No, Steven is right here. In Python we might very sensibly mix numeric datatypes. But this means we need an `is_nan()` function like some discussed in these threads, not rely on a method (and not the same behavior as math.isnan()).

E.g.:

my_data = {'observation1': 10**400, # really big amount 'observation2': 1, # ordinary size 'observation3': 2.0, # ordinary size 'observation4': math.nan # missing data }

median = statistics.median_high(x for x in my_data if not is_nan(x))

The answer '2.0' is plainly right here, and there's no reason we shouldn't provide it.

My preference is that the interpretation that NaN means Missing Data isn't appropriate for for the statistics module. In your code, because you put the filter in, YOU added that meaning which is ok, but I see no grounds to say that statistics.median(my_data) MUST be 2.0, and several other logical results have been presented. For instance, if your last point was defined as 1e400-1e399, which results in a nan, then 2.0 is NOT the reasonable answer, but from the numbers (before we lost precision to the subtraction of infinities) be inf, or maybe something close to 4.5e399 had the e notation numbers not overflow to infinity, but stayed big nums or decimals. Since Python DOES support the mixed type arrays, I see no reason that Python needs to adopt the ancient domain specific (and not universal in the domain) usage of nan as missing data, but instead the Python Idiom should more likely be something line None (which gets around the difficulty of detecting the multiple forms on nan). Now one issue with your example, which may be the point, is that currently the documentation of median says it does NOT support mixed type list, like given above, but it does seem to handle it as long as the comparison function gives reasonable results, I suspect that there are some combination of extreme values of differing types where the comparison function fails, and I am not sure if there is a easy solution to make ALL the Number classes always comparable to each other, one issue being that what type to do the comparison in most efficiently is value dependent (magnitude and how close the values are together). -- Richard Damon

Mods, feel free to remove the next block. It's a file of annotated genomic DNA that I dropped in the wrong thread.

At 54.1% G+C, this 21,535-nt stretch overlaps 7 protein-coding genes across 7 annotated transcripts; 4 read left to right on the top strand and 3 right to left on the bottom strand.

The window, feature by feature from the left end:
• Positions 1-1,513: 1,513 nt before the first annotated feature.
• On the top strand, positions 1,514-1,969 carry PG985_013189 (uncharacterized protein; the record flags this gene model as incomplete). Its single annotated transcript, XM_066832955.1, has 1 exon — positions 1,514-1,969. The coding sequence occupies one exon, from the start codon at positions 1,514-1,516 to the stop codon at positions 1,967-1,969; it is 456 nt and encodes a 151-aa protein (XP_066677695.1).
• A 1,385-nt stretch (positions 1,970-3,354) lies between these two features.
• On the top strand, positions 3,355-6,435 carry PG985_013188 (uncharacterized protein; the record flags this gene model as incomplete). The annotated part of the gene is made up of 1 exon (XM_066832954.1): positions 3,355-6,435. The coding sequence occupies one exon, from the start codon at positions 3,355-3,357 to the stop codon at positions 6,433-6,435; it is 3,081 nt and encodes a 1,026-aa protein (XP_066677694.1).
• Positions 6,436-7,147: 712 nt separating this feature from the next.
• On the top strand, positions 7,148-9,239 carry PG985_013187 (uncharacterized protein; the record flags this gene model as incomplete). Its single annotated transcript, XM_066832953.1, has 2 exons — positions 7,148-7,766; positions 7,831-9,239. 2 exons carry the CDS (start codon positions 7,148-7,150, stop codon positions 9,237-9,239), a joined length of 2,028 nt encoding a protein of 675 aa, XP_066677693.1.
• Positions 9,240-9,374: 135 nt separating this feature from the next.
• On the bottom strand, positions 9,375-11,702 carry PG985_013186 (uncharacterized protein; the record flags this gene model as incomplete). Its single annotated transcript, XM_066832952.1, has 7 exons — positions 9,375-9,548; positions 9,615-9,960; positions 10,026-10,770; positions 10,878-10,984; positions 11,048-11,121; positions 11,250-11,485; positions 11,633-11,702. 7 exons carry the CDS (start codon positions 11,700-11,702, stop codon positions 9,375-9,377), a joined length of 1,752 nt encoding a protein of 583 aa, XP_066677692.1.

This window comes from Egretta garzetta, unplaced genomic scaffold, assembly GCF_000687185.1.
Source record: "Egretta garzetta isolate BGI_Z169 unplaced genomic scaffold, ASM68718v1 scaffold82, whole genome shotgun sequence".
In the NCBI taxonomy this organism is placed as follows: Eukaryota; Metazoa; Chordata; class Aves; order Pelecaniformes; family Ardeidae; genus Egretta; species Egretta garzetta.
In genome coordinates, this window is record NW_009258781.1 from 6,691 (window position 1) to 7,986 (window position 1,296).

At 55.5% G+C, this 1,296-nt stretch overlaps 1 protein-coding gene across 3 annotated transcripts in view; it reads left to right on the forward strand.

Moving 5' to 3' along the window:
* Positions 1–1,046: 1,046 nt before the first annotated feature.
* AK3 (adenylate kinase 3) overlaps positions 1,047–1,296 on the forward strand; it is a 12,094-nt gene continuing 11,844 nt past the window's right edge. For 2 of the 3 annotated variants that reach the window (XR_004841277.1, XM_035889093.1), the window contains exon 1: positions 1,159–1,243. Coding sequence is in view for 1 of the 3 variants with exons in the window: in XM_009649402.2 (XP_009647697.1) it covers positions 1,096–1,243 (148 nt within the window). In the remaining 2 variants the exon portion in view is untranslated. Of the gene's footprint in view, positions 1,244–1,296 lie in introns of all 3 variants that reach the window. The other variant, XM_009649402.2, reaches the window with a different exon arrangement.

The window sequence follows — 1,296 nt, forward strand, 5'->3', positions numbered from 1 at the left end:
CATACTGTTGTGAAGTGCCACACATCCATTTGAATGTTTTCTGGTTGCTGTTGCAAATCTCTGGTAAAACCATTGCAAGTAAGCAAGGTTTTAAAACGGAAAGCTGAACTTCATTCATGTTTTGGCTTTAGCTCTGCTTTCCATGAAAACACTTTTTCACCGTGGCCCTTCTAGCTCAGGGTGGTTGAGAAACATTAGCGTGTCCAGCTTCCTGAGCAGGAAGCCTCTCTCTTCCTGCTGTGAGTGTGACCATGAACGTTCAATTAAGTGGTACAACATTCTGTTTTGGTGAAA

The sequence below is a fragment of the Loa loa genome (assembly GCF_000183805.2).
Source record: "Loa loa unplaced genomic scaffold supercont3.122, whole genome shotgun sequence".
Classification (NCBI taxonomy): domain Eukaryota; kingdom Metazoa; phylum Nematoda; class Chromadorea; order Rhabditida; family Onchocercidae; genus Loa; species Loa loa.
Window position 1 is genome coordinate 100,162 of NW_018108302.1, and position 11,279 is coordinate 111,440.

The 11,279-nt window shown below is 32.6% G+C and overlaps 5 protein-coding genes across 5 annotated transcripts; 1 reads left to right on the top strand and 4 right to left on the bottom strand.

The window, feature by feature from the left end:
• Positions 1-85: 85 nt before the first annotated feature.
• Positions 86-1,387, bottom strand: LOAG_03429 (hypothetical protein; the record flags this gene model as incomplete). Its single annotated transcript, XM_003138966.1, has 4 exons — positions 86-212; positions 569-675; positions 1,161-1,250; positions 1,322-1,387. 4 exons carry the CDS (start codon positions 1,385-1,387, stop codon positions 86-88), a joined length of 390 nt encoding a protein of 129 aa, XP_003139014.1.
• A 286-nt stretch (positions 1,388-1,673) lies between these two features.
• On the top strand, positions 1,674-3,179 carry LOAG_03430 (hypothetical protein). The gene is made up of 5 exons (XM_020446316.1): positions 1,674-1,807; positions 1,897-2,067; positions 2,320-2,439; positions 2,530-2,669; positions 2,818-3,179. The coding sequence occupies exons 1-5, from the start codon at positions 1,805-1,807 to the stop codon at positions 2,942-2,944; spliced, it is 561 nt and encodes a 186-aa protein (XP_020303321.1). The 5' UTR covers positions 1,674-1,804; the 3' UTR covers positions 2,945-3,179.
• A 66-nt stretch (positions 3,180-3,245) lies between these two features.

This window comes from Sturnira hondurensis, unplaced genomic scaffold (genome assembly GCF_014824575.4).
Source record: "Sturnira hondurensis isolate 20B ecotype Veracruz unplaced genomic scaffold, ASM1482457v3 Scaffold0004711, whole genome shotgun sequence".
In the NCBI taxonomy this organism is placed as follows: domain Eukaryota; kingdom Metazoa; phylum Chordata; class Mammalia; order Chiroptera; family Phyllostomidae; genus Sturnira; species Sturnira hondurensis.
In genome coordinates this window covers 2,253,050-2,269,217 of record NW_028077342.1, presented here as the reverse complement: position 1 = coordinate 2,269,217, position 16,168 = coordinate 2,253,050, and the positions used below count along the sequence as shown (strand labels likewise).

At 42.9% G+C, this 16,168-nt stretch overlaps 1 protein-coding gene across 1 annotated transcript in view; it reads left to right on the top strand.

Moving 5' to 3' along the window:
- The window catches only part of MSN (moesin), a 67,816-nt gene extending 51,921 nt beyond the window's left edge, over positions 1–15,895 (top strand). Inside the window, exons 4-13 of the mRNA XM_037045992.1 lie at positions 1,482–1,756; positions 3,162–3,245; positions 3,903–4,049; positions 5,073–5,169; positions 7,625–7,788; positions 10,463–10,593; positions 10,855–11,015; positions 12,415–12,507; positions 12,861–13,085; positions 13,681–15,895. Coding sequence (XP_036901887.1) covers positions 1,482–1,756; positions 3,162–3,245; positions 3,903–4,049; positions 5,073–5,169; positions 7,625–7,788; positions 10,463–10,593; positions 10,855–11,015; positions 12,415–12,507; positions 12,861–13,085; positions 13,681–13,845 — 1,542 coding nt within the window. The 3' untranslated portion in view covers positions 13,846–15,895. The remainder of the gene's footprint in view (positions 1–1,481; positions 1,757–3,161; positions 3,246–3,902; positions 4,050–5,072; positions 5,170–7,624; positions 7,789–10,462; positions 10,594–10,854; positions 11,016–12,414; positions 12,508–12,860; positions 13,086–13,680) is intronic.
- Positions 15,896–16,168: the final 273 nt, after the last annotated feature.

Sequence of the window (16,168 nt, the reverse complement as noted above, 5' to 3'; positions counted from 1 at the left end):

On Mon, Dec 30, 2019 at 12:37 PM Richard Damon <Richard@damon-family.org> wrote:

My preference is that the interpretation that NaN means Missing Data isn't appropriate for for the statistics module.

You need to tel the entire PyData ecosystem, the entire R ecosystem, and a pretty much all of Data Science that they are wrong then. I would generally prefer a different sentinel value as well, but you are saying to refuse to interoperate with hundreds of millions of lines of code that do not meet the rule you have now declared. I suppose purity beats practicality though. -- Keeping medicines from the bloodstreams of the sick; food from the bellies of the hungry; books from the hands of the uneducated; technology from the underdeveloped; and putting advocates of freedom in prisons. Intellectual property is to the 21st century what the slave trade was to the 16th.

On 12/30/19 12:45 PM, David Mertz wrote:

On Mon, Dec 30, 2019 at 12:37 PM Richard Damon <Richard@damon-family.org <mailto:Richard@damon-family.org>> wrote:

My preference is that the interpretation that NaN means Missing Data isn't appropriate for for the statistics module.